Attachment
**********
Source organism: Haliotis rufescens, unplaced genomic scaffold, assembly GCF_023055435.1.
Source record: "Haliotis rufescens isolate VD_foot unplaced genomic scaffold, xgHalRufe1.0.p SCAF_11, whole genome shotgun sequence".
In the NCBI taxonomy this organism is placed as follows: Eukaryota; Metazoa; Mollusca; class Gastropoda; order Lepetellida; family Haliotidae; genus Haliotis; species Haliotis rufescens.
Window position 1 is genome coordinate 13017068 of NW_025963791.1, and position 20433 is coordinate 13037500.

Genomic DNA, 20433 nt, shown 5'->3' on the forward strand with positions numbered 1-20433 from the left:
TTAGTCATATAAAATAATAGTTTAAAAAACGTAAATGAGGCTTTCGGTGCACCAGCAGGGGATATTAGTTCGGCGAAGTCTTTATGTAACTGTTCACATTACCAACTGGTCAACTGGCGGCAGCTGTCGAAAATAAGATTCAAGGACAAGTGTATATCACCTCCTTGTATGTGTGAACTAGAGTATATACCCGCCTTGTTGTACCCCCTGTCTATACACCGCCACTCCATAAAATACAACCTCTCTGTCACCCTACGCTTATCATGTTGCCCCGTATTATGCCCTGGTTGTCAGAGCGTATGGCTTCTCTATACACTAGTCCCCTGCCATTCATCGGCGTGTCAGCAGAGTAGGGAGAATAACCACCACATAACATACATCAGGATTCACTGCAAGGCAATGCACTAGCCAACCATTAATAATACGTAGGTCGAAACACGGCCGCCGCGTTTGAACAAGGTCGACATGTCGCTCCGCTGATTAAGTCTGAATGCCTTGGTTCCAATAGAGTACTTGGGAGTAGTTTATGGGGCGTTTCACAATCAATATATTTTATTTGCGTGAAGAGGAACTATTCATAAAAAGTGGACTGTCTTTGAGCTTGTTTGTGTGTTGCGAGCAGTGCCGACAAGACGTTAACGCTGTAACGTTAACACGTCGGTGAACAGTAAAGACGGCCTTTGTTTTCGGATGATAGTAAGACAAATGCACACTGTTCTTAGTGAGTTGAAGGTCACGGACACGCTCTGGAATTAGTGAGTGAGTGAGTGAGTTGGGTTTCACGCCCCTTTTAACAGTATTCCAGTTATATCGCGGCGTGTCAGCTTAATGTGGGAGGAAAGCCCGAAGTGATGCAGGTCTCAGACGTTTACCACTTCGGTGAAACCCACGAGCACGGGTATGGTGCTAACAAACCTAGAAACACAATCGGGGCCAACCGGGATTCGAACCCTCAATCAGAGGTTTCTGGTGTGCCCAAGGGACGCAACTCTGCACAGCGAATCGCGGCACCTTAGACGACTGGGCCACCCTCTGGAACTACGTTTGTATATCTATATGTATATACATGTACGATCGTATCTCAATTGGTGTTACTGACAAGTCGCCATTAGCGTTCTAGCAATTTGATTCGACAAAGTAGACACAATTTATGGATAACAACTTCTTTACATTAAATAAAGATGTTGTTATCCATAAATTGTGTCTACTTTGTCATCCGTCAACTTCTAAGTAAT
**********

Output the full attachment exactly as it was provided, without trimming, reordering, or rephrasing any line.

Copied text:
Source organism: Haliotis rufescens, unplaced genomic scaffold, assembly GCF_023055435.1.
Source record: "Haliotis rufescens isolate VD_foot unplaced genomic scaffold, xgHalRufe1.0.p SCAF_11, whole genome shotgun sequence".
In the NCBI taxonomy this organism is placed as follows: Eukaryota; Metazoa; Mollusca; class Gastropoda; order Lepetellida; family Haliotidae; genus Haliotis; species Haliotis rufescens.
Window position 1 is genome coordinate 13017068 of NW_025963791.1, and position 20433 is coordinate 13037500.

Genomic DNA, 20433 nt, shown 5'->3' on the forward strand with positions numbered 1-20433 from the left:
TTAGTCATATAAAATAATAGTTTAAAAAACGTAAATGAGGCTTTCGGTGCACCAGCAGGGGATATTAGTTCGGCGAAGTCTTTATGTAACTGTTCACATTACCAACTGGTCAACTGGCGGCAGCTGTCGAAAATAAGATTCAAGGACAAGTGTATATCACCTCCTTGTATGTGTGAACTAGAGTATATACCCGCCTTGTTGTACCCCCTGTCTATACACCGCCACTCCATAAAATACAACCTCTCTGTCACCCTACGCTTATCATGTTGCCCCGTATTATGCCCTGGTTGTCAGAGCGTATGGCTTCTCTATACACTAGTCCCCTGCCATTCATCGGCGTGTCAGCAGAGTAGGGAGAATAACCACCACATAACATACATCAGGATTCACTGCAAGGCAATGCACTAGCCAACCATTAATAATACGTAGGTCGAAACACGGCCGCCGCGTTTGAACAAGGTCGACATGTCGCTCCGCTGATTAAGTCTGAATGCCTTGGTTCCAATAGAGTACTTGGGAGTAGTTTATGGGGCGTTTCACAATCAATATATTTTATTTGCGTGAAGAGGAACTATTCATAAAAAGTGGACTGTCTTTGAGCTTGTTTGTGTGTTGCGAGCAGTGCCGACAAGACGTTAACGCTGTAACGTTAACACGTCGGTGAACAGTAAAGACGGCCTTTGTTTTCGGATGATAGTAAGACAAATGCACACTGTTCTTAGTGAGTTGAAGGTCACGGACACGCTCTGGAATTAGTGAGTGAGTGAGTGAGTTGGGTTTCACGCCCCTTTTAACAGTATTCCAGTTATATCGCGGCGTGTCAGCTTAATGTGGGAGGAAAGCCCGAAGTGATGCAGGTCTCAGACGTTTACCACTTCGGTGAAACCCACGAGCACGGGTATGGTGCTAACAAACCTAGAAACACAATCGGGGCCAACCGGGATTCGAACCCTCAATCAGAGGTTTCTGGTGTGCCCAAGGGACGCAACTCTGCACAGCGAATCGCGGCACCTTAGACGACTGGGCCACCCTCTGGAACTACGTTTGTATATCTATATGTATATACATGTACGATCGTATCTCAATTGGTGTTACTGACAAGTCGCCATTAGCGTTCTAGCAATTTGATTCGACAAAGTAGACACAATTTATGGATAACAACTTCTTTACATTAAATAAAGATGTTGTTATCCATAAATTGTGTCTACTTTGTCATCCGTCAACTTCTAAGTAAT